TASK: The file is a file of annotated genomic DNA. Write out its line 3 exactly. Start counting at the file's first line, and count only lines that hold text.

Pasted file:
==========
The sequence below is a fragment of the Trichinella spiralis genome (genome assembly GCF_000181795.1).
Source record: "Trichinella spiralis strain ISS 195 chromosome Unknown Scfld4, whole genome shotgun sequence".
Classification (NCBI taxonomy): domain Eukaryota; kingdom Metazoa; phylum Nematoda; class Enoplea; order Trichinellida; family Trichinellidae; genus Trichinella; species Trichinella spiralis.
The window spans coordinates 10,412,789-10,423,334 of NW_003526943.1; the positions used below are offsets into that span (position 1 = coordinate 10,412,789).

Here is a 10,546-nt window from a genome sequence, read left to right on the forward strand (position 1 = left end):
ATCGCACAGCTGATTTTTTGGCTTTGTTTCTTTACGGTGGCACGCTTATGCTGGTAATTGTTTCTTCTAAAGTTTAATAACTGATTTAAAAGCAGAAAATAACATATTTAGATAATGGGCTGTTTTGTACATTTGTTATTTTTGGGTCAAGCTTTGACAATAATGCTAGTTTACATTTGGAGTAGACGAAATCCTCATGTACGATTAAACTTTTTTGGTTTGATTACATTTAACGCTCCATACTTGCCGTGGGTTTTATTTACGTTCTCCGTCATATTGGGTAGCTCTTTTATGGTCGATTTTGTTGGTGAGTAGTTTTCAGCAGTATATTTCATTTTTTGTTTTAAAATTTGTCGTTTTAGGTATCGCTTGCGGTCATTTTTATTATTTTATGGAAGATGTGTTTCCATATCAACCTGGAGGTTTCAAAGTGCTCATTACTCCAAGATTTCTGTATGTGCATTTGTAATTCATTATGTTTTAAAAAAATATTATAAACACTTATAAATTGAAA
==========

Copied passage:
Classification (NCBI taxonomy): domain Eukaryota; kingdom Metazoa; phylum Nematoda; class Enoplea; order Trichinellida; family Trichinellidae; genus Trichinella; species Trichinella spiralis.